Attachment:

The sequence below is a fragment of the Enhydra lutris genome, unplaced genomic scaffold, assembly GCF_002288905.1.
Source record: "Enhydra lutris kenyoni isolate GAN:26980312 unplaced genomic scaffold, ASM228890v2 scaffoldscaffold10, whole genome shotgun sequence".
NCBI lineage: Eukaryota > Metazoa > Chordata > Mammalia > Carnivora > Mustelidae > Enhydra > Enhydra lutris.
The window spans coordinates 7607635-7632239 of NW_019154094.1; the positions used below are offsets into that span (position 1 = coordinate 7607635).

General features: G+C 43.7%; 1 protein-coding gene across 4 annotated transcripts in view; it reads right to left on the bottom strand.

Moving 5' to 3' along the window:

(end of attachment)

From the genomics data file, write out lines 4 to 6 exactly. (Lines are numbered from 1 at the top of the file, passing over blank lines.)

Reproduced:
The window spans coordinates 7607635-7632239 of NW_019154094.1; the positions used below are offsets into that span (position 1 = coordinate 7607635).

General features: G+C 43.7%; 1 protein-coding gene across 4 annotated transcripts in view; it reads right to left on the bottom strand.

Moving 5' to 3' along the window: